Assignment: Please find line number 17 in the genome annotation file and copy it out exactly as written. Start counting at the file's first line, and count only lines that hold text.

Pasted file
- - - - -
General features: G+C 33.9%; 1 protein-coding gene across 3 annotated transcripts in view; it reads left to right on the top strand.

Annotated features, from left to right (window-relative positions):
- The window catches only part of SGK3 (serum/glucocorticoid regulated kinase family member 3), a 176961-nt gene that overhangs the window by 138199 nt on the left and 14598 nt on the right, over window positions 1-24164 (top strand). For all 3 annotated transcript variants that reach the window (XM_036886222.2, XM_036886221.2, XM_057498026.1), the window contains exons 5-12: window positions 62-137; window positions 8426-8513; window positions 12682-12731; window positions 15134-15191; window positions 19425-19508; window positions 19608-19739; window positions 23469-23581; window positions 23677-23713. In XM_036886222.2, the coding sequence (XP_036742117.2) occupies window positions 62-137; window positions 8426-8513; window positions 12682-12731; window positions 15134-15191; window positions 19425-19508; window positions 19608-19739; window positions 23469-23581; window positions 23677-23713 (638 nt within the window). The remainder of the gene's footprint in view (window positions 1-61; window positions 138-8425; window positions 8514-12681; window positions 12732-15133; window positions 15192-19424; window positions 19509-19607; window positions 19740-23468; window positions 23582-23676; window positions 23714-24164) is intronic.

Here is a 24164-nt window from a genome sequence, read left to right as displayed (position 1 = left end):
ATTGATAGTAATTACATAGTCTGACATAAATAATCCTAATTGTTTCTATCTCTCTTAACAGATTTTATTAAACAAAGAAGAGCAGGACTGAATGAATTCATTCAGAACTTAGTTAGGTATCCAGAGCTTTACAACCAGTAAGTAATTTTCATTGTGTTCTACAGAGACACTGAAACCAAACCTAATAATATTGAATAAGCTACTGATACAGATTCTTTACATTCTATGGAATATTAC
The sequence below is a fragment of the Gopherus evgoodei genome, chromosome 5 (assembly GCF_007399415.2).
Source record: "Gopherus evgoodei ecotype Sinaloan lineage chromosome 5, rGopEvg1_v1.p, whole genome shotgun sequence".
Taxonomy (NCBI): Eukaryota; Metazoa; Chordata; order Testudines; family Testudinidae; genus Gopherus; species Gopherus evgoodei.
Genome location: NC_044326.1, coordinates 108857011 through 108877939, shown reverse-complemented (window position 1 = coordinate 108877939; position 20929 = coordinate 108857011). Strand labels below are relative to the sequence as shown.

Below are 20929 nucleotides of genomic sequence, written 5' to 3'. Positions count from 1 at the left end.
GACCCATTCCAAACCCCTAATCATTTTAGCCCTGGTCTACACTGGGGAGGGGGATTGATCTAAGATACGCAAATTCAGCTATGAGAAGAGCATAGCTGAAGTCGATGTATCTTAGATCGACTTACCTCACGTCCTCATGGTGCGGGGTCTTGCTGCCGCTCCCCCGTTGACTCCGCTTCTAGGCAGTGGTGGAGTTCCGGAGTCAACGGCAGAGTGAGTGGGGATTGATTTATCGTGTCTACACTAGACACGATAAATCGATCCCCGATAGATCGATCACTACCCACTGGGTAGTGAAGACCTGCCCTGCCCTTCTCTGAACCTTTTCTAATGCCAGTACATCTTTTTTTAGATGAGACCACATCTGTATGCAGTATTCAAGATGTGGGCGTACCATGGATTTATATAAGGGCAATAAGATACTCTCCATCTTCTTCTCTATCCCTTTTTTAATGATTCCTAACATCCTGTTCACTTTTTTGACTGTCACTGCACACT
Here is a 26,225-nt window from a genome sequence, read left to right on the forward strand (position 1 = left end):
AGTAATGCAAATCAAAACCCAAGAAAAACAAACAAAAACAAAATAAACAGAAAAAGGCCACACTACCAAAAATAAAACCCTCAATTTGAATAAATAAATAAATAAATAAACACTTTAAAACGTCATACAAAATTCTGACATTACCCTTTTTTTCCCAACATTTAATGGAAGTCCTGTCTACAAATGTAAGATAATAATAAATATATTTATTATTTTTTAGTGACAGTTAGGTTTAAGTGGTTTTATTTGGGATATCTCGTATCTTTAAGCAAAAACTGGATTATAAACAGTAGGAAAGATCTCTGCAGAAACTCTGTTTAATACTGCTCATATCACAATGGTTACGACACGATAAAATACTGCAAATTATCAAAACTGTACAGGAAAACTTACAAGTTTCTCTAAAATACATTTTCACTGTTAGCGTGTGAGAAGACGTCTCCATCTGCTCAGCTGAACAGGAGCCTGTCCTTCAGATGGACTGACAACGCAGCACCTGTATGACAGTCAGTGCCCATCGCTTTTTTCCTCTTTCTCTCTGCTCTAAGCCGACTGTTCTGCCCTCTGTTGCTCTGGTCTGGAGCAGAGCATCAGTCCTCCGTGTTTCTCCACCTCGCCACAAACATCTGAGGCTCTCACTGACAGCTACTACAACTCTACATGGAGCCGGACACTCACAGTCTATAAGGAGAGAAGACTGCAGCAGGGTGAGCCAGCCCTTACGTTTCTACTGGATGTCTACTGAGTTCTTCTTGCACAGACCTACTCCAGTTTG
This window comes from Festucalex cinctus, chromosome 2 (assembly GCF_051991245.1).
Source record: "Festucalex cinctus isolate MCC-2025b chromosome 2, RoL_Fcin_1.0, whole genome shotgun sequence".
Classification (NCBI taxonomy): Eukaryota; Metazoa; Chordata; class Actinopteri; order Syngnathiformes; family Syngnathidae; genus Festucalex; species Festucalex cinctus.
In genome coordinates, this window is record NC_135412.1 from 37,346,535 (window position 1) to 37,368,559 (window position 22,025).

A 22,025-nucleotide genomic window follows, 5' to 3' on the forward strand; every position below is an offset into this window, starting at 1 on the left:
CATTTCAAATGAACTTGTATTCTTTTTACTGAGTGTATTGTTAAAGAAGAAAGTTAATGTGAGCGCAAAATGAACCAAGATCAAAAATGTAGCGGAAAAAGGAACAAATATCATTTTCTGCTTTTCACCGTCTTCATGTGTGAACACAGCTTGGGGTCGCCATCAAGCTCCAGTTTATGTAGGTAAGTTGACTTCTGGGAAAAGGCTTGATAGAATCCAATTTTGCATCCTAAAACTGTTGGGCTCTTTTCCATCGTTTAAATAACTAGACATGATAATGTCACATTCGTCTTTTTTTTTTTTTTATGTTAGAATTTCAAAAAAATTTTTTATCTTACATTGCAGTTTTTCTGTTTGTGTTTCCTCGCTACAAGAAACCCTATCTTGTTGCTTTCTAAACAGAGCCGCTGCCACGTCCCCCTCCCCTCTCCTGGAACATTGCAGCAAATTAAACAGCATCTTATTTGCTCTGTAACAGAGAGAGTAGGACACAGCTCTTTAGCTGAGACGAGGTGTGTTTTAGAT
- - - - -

In genome coordinates, this window is record NC_135412.1 from 37,346,535 (window position 1) to 37,368,559 (window position 22,025).